The Boston Marathon, one of the country’s oldest continuous sporting events, will not take place on April 20 because of mounting concerns about the coronavirus.
Another prestigious event, the London Marathon, was postponed a few hours later. It had been scheduled for April 26, and for some British runners would have served as a qualifier for the Summer Olympics in Tokyo in late July.
The Boston Marathon will be Sept. 14. The London Marathon will take place on Oct. 4.
After resisting calls to cancel the race for weeks, the Boston Athletic Association, which owns the Boston Marathon, announced the postponement, because health officials have said banning large-scale events is important to stop the spread of the virus.
The 26.2-mile race first took place in 1897 and has been held annually through wars, periods of domestic tension, and in intense weather.
Mayor Martin J. Walsh of Boston said the race brings more than $200 million to the city.
“So you think about the economic impact on the city but the bottom line is my job as mayor is to make sure that people are safe,” Walsh said earlier this week.
The race, which follows a course from Hopkinton in Boston’s western suburbs, to downtown Boston, has a field of 30,000 runners, and hundreds of thousands more line the streets to cheer them on. Other than the Olympic trials, it is the only major marathon in the country that most runners have to qualify for by running fast enough to meet a standard for their age group.
It is a major accomplishment for weekend warriors and the qualifying times last for one year only. The athletic association does not allow runners to defer their entries for a year if they get injured. About 6,000 runners get into the race by committing to raise money for charity.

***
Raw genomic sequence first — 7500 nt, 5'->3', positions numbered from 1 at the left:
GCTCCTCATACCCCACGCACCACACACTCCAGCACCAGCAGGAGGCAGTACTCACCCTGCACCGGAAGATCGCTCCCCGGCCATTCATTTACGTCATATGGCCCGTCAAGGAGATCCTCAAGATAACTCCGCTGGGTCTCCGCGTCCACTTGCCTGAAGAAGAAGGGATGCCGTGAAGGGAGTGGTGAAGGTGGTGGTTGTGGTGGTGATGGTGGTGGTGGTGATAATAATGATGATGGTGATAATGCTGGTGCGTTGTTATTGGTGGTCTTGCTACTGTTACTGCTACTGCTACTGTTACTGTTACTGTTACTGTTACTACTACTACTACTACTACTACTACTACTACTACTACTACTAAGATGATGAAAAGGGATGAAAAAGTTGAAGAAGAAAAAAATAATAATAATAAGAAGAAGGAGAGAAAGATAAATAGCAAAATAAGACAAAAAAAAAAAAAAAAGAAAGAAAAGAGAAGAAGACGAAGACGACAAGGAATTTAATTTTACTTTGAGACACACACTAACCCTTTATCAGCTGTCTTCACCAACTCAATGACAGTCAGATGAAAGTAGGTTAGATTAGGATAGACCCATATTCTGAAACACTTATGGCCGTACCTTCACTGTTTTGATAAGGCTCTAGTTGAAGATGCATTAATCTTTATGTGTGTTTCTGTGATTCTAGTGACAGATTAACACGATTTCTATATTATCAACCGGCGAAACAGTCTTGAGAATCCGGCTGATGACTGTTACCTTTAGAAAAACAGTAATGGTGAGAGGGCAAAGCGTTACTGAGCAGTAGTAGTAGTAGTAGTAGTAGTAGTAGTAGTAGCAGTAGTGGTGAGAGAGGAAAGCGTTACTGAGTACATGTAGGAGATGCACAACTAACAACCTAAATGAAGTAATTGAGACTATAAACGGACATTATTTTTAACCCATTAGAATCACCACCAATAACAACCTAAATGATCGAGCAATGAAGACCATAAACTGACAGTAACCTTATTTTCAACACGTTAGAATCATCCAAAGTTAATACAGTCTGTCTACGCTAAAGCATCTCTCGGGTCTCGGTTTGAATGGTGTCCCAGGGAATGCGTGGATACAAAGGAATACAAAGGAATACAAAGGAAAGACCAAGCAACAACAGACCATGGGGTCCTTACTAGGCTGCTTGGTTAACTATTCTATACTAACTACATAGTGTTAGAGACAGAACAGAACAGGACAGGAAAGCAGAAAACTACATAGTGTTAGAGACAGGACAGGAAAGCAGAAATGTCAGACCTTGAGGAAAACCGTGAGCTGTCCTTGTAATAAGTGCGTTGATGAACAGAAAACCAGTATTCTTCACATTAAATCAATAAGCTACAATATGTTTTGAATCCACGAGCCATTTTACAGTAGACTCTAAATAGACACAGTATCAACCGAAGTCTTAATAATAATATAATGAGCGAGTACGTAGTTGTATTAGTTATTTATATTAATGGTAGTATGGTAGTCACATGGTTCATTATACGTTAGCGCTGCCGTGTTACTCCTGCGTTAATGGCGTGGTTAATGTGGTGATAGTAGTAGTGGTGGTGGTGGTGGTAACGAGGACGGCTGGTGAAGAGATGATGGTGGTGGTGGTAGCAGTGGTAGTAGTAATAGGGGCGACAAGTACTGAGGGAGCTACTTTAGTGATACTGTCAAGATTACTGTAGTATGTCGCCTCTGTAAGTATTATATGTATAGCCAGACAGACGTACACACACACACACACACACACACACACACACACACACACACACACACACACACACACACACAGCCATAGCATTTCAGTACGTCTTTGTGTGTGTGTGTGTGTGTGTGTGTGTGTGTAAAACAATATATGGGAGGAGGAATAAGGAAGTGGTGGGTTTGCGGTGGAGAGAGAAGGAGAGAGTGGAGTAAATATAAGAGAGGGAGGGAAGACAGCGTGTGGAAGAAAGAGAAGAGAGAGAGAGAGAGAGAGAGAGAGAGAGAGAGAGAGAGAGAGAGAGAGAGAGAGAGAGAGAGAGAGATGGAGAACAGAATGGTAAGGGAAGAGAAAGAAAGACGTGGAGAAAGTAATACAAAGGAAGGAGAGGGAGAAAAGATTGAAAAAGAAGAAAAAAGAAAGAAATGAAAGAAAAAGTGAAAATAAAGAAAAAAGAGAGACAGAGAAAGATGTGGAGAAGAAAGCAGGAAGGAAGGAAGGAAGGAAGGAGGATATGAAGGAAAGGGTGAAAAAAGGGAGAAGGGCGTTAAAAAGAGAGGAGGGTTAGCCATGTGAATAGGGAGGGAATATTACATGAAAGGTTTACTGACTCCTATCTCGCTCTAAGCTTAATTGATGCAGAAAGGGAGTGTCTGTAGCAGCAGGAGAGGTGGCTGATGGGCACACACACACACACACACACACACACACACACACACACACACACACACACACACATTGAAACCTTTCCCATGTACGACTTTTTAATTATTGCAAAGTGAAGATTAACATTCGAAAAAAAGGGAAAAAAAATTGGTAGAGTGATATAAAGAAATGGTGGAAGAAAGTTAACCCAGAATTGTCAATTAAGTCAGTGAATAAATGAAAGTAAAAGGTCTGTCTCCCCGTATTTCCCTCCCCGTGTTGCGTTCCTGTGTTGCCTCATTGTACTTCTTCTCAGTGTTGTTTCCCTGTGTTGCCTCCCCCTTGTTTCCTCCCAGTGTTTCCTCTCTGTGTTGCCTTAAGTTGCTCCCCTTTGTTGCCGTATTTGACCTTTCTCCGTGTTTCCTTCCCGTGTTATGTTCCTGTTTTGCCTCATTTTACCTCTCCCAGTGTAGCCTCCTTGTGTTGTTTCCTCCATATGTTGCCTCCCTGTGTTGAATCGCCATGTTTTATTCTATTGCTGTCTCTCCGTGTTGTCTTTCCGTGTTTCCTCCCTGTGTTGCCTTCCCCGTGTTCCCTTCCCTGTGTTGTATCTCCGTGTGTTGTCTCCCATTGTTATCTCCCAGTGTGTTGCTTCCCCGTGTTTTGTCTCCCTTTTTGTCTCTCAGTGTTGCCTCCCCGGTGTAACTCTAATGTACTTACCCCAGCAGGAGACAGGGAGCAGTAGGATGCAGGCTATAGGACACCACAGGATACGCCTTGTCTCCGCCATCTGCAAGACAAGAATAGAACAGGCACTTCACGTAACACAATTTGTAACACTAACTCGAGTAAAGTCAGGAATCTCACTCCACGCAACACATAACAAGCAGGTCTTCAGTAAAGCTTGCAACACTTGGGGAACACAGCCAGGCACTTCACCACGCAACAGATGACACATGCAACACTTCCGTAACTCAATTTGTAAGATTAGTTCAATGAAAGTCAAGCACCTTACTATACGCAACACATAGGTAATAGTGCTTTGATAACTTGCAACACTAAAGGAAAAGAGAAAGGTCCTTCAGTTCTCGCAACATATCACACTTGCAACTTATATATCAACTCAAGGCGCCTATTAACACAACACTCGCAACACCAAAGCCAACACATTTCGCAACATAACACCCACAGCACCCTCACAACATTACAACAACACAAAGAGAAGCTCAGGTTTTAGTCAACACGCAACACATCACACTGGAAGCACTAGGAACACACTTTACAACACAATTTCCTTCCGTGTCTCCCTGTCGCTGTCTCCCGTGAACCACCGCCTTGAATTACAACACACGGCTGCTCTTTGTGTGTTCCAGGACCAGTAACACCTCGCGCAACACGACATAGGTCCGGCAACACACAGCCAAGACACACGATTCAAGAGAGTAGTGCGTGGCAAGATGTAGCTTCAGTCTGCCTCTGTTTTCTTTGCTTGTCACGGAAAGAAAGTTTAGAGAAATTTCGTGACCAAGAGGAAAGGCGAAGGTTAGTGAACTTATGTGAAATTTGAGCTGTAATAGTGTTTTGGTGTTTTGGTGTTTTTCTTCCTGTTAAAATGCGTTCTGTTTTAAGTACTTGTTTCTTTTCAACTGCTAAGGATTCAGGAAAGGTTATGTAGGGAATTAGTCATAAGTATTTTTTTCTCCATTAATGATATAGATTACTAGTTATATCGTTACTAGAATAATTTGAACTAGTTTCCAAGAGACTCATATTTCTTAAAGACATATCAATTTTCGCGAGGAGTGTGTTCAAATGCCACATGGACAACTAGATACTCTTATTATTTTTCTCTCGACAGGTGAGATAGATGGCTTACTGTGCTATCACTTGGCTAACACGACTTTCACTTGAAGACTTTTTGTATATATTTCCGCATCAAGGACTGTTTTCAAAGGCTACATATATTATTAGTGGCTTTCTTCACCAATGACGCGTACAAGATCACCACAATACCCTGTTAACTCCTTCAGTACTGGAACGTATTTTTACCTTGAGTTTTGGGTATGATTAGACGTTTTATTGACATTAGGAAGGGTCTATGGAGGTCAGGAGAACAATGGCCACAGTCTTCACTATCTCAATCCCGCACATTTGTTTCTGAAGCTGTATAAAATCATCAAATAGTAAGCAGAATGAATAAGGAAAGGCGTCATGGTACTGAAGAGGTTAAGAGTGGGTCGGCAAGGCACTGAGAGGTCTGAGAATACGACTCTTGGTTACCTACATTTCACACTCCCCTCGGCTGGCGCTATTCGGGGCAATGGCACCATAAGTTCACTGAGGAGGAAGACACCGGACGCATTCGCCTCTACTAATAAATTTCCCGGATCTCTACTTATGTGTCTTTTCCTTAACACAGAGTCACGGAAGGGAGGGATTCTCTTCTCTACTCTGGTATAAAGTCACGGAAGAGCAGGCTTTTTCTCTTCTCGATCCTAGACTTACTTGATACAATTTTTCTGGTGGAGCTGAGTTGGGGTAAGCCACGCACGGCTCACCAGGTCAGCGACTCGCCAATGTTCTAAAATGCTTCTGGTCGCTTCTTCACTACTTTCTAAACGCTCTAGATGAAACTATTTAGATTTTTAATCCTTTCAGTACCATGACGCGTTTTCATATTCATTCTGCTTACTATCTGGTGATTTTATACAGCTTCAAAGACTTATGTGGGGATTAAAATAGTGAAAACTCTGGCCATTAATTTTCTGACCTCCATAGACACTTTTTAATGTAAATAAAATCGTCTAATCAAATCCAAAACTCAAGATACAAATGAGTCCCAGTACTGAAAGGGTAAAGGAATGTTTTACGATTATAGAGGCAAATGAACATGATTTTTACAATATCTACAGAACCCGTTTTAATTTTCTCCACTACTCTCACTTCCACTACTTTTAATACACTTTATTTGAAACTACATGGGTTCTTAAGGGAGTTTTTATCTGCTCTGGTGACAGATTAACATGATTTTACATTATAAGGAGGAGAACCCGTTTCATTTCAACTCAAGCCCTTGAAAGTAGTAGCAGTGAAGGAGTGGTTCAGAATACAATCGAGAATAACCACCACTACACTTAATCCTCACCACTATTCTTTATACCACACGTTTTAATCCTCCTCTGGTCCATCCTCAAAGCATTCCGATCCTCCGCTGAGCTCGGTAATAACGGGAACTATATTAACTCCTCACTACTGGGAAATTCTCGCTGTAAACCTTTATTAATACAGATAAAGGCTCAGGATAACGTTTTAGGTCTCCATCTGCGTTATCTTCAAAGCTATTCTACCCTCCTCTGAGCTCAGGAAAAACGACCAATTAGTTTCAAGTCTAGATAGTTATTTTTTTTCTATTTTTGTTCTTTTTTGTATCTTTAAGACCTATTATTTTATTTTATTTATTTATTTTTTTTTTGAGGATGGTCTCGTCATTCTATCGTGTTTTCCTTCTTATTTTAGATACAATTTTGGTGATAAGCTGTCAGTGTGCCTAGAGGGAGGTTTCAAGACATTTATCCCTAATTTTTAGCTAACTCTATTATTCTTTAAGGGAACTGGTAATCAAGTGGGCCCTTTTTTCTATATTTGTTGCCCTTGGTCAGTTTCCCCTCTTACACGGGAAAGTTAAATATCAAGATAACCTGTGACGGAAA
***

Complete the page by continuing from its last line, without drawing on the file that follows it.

The London Marathon followed suit a few hours later. “The world is in an unprecedented situation grappling with a global pandemic of COVID-19 and public health is everyone’s priority,” Hugh Brasher, the director of the race, said in a statement.
More than 750,000 spectators were expected to cheer on some 40,000 runners through the streets of London. That includes some of the top elite marathoners in the world, including defending champions and world record holders Eilud Kipchoge and Brigid Kosgei. The race also would have decided some members of the British Olympic marathon team.
Both races are part of the Abbott World Marathon Majors, a collection of the six largest marathons in the world. This is the third marathon in the series impacted by the coronavirus. The Tokyo Marathon was restricted to elite athletes.
Coronavirus has wreaked havoc with the global road racing schedule, with organizations following different strategies. The Tel Aviv Marathon, scheduled for late February, prohibited anyone from flying into the country to run the race. The Paris Marathon, scheduled for April, postponed the event until October, as did the Barcelona Marathon.